… Volume 57, Issue 3, April 2010, Pages 278-294. Journal of Monetary Economics … but rather use empirical proxies for the structural determinants of risk premiums suggested by these models … these proxies we show that a rational channel explains why the Fed model “works”: high …

The'Fed Model'and the Changing Correlation of Stock and Bond Returns: An Equilibrium ApproachThe'Fed Model'and the Changing Correlation of Stock and Bond Returns: An Equilibrium Approach
papers.ssrn.com [PDF]
… Volume 57, Issue 3, April 2010, Pages 278-294. Journal of Monetary Economics … but rather use empirical proxies for the structural determinants of risk premiums suggested by these models … these proxies we show that a rational channel explains why the Fed model “works”: high …

Fight the Fed model: the relationship between stock market yields, bond market yields, and future returnsFight the Fed model: the relationship between stock market yields, bond market yields, and future returns
papers.ssrn.com [PDF]
… Volume 57, Issue 3, April 2010, Pages 278-294. Journal of Monetary Economics … but rather use empirical proxies for the structural determinants of risk premiums suggested by these models … these proxies we show that a rational channel explains why the Fed model “works”: high …



Q&A About Fed Model


What is the Fed Model?

The Fed model is a tool used by security analysts to value equities.

Where did this model get its name from?

It was named after Prudential Securities strategist Ed Yardeni.

What does it mean if the S&P 500's earning yield is higher than the U.S.'s bond yield?

It means that investors are bullish on stocks because they think stocks will outperform bonds in terms of return on investment over time.

What is the Fed model?

The Fed model is a stock market indicator that uses earnings yield to predict the direction of the stock market.

How does the Fed model relate to long-term Treasury notes?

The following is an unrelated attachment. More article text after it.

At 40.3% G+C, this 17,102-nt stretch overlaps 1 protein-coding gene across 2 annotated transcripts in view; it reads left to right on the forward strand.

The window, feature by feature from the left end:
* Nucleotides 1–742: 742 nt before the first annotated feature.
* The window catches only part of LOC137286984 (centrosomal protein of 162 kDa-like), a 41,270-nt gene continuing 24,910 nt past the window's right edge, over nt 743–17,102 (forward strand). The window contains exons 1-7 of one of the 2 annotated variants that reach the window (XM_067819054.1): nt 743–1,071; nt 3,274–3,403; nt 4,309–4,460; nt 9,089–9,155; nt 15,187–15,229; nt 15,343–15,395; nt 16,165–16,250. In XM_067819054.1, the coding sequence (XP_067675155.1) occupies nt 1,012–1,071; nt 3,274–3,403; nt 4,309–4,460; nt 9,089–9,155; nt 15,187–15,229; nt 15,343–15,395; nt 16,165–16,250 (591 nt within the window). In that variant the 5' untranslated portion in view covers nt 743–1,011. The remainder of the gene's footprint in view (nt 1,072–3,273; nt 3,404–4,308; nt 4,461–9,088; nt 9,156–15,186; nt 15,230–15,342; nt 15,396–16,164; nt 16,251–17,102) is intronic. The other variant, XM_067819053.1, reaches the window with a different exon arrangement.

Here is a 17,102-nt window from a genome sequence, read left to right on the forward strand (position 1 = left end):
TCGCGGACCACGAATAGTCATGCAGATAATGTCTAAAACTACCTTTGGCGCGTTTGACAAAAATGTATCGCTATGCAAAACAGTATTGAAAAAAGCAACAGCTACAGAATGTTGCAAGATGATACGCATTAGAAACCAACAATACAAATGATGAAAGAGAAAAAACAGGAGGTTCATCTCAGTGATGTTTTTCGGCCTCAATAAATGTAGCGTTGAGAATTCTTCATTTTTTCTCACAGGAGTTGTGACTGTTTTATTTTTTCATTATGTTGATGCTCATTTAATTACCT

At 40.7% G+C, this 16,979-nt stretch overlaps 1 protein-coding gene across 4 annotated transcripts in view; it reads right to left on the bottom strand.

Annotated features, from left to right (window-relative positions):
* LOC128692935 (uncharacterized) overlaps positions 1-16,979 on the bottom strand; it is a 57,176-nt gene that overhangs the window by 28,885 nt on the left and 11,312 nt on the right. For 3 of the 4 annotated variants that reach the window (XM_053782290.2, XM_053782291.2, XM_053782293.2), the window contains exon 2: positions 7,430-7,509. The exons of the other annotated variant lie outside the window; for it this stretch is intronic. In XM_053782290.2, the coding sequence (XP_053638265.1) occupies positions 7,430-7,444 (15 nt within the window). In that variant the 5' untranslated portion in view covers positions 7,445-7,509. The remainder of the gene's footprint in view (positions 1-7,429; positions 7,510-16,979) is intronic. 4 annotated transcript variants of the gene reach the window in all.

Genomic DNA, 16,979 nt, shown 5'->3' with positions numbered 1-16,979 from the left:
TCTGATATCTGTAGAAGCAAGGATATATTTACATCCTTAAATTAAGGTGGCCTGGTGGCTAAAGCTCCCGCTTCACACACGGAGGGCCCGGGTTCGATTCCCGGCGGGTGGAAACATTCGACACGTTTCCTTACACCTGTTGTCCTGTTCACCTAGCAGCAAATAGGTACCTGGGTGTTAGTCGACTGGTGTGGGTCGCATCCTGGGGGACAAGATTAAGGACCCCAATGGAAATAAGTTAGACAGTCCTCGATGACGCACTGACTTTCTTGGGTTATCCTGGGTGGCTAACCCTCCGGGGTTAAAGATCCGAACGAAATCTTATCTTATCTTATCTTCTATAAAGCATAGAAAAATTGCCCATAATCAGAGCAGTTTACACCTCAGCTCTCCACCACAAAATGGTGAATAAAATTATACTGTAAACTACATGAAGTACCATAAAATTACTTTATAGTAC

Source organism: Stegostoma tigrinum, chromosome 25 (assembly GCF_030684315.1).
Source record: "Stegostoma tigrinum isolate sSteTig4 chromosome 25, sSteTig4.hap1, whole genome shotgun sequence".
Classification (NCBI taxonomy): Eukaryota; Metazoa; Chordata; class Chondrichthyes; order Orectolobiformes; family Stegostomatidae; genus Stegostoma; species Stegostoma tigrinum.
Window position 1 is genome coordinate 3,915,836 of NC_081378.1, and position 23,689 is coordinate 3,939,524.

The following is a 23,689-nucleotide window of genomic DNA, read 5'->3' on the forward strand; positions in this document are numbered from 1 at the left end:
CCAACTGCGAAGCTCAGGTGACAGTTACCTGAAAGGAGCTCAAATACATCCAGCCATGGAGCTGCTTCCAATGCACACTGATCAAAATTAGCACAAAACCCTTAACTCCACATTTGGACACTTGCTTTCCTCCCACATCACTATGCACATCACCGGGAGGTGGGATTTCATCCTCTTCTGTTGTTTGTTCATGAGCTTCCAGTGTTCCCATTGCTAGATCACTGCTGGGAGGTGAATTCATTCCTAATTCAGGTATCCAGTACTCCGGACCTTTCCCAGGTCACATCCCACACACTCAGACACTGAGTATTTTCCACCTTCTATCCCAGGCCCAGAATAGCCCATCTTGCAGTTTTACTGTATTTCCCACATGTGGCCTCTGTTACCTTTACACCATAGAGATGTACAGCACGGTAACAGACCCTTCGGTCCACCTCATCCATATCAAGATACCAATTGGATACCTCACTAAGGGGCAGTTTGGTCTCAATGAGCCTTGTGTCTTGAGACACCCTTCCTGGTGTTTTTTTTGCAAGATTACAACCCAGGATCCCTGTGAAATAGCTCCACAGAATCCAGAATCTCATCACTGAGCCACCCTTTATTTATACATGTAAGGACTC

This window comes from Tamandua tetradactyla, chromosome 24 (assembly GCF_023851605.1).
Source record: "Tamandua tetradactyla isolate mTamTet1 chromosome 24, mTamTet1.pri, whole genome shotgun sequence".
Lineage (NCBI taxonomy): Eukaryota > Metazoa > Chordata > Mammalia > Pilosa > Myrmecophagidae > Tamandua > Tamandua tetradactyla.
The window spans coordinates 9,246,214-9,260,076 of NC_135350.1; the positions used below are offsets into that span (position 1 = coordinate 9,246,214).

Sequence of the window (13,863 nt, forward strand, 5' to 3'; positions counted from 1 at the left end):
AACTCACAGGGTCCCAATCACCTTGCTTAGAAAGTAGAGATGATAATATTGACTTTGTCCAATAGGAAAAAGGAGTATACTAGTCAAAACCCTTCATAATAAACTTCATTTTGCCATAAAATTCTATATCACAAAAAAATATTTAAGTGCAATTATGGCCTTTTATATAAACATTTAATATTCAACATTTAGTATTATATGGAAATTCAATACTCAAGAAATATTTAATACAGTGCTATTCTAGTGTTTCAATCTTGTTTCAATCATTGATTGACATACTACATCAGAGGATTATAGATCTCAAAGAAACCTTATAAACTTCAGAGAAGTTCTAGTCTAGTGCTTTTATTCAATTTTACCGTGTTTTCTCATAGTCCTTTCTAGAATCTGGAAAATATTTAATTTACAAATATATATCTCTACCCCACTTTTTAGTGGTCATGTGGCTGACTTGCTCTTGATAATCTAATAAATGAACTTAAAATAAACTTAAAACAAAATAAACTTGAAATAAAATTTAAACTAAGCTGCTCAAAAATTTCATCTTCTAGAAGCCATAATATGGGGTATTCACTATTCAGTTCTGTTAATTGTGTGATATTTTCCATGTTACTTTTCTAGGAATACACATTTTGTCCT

Long-term Treasury notes are thought to be related to S&P 5 earnings yield.

Who popularized this indicator after Fisher and Moore published their findings?

Arthur Laffer popularized this indicator after he wrote about it in his book "The Wall Street Journal" article "The Capital Gains Tax Cut" (1978) .

Why would you want to use an earnings yield as opposed to just using a P/E ratio?

An earnings yield takes into account both price and dividends, which can be important when considering how much money investors are making from their investments.

What does it mean if the S&P 500's earning yield dips below the U.S.'s bond yield?

It means that investors are bearish on stocks because they think stocks will underperform bonds in terms of return on investment over time.

What does the Fed model use for its calculations?

The Fed model uses earnings yields and bond yields.

What does this model suggest about returns on 1-year Treasury notes?

This model suggests that returns on 1-year Treasury notes should be similar to the S&P 5 earnings yield.

When was this indicator first used?

This indicator was first used in 1926 by Irving Fisher, who developed it with economist Henry Ludwell Moore at Yale University during World War I as part of their work developing ways to stabilize commodity prices with government intervention (see also Fisher effect).

How do you calculate an earnings yield?

Earnings yield is calculated by dividing a company's annual EPS by its current share price.